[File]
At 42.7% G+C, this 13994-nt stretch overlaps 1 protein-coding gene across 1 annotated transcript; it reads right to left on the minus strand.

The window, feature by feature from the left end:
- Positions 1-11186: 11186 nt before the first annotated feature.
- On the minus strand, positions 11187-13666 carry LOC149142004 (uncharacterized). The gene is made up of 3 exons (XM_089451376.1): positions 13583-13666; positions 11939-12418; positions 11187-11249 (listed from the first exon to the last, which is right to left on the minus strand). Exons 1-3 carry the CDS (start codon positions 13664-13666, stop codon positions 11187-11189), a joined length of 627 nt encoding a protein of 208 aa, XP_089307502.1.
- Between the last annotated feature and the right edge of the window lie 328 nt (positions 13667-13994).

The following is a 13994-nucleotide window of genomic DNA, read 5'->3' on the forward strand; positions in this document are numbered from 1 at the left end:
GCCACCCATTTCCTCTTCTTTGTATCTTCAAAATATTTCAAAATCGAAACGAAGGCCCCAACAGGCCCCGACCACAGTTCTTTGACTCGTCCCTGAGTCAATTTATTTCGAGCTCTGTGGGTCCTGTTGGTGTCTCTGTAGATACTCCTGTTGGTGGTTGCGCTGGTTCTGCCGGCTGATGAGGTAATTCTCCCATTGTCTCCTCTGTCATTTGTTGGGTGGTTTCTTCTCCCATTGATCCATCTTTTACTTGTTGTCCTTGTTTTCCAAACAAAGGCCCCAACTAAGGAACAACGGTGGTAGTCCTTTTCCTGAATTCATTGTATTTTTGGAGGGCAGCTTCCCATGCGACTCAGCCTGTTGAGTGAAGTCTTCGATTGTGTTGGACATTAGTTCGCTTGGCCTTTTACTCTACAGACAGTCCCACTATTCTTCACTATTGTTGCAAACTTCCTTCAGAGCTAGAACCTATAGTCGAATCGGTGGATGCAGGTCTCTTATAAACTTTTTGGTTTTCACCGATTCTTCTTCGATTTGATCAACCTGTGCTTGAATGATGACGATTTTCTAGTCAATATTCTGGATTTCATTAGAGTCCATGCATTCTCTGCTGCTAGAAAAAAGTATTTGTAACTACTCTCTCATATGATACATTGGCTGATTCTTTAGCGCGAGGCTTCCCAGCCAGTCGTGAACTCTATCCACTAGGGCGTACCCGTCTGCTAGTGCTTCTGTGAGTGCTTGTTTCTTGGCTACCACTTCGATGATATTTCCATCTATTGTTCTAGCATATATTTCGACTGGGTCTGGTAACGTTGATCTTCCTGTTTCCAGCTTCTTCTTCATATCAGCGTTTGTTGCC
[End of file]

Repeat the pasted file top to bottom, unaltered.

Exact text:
At 42.7% G+C, this 13994-nt stretch overlaps 1 protein-coding gene across 1 annotated transcript; it reads right to left on the minus strand.

The window, feature by feature from the left end:
- Positions 1-11186: 11186 nt before the first annotated feature.
- On the minus strand, positions 11187-13666 carry LOC149142004 (uncharacterized). The gene is made up of 3 exons (XM_089451376.1): positions 13583-13666; positions 11939-12418; positions 11187-11249 (listed from the first exon to the last, which is right to left on the minus strand). Exons 1-3 carry the CDS (start codon positions 13664-13666, stop codon positions 11187-11189), a joined length of 627 nt encoding a protein of 208 aa, XP_089307502.1.
- Between the last annotated feature and the right edge of the window lie 328 nt (positions 13667-13994).

The following is a 13994-nucleotide window of genomic DNA, read 5'->3' on the forward strand; positions in this document are numbered from 1 at the left end:
GCCACCCATTTCCTCTTCTTTGTATCTTCAAAATATTTCAAAATCGAAACGAAGGCCCCAACAGGCCCCGACCACAGTTCTTTGACTCGTCCCTGAGTCAATTTATTTCGAGCTCTGTGGGTCCTGTTGGTGTCTCTGTAGATACTCCTGTTGGTGGTTGCGCTGGTTCTGCCGGCTGATGAGGTAATTCTCCCATTGTCTCCTCTGTCATTTGTTGGGTGGTTTCTTCTCCCATTGATCCATCTTTTACTTGTTGTCCTTGTTTTCCAAACAAAGGCCCCAACTAAGGAACAACGGTGGTAGTCCTTTTCCTGAATTCATTGTATTTTTGGAGGGCAGCTTCCCATGCGACTCAGCCTGTTGAGTGAAGTCTTCGATTGTGTTGGACATTAGTTCGCTTGGCCTTTTACTCTACAGACAGTCCCACTATTCTTCACTATTGTTGCAAACTTCCTTCAGAGCTAGAACCTATAGTCGAATCGGTGGATGCAGGTCTCTTATAAACTTTTTGGTTTTCACCGATTCTTCTTCGATTTGATCAACCTGTGCTTGAATGATGACGATTTTCTAGTCAATATTCTGGATTTCATTAGAGTCCATGCATTCTCTGCTGCTAGAAAAAAGTATTTGTAACTACTCTCTCATATGATACATTGGCTGATTCTTTAGCGCGAGGCTTCCCAGCCAGTCGTGAACTCTATCCACTAGGGCGTACCCGTCTGCTAGTGCTTCTGTGAGTGCTTGTTTCTTGGCTACCACTTCGATGATATTTCCATCTATTGTTCTAGCATATATTTCGACTGGGTCTGGTAACGTTGATCTTCCTGTTTCCAGCTTCTTCTTCATATCAGCGTTTGTTGCC